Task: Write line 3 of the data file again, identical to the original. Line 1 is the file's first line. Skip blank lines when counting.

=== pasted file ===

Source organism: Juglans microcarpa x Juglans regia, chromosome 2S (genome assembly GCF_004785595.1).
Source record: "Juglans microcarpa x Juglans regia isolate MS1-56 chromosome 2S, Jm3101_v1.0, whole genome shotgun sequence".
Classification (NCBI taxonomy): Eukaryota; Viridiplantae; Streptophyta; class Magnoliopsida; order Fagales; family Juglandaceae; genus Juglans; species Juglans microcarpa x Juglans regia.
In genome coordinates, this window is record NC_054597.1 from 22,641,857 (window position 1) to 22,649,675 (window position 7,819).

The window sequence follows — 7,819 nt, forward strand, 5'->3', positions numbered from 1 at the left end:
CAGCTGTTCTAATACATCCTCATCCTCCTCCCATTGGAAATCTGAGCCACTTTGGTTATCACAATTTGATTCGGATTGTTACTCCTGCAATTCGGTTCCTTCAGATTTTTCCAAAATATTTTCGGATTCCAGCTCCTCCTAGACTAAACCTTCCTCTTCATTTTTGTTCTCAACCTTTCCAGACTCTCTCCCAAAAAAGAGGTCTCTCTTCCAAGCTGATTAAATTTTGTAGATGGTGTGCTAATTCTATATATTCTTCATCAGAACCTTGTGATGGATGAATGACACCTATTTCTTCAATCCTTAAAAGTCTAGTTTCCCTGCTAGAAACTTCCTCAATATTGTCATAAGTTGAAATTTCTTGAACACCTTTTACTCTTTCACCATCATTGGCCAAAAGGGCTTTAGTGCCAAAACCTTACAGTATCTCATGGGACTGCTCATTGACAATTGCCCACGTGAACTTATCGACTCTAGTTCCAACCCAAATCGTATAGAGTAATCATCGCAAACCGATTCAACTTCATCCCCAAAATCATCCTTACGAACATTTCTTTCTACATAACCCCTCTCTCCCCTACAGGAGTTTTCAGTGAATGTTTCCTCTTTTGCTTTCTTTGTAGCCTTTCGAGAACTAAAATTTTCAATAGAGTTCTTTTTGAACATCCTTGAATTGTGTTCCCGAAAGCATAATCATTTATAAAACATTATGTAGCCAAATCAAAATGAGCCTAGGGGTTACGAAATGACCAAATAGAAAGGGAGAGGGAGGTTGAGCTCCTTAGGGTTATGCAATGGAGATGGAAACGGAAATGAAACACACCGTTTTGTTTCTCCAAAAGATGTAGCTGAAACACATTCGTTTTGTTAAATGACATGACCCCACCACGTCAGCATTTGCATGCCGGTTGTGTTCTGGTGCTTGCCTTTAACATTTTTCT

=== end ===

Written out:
Classification (NCBI taxonomy): Eukaryota; Viridiplantae; Streptophyta; class Magnoliopsida; order Fagales; family Juglandaceae; genus Juglans; species Juglans microcarpa x Juglans regia.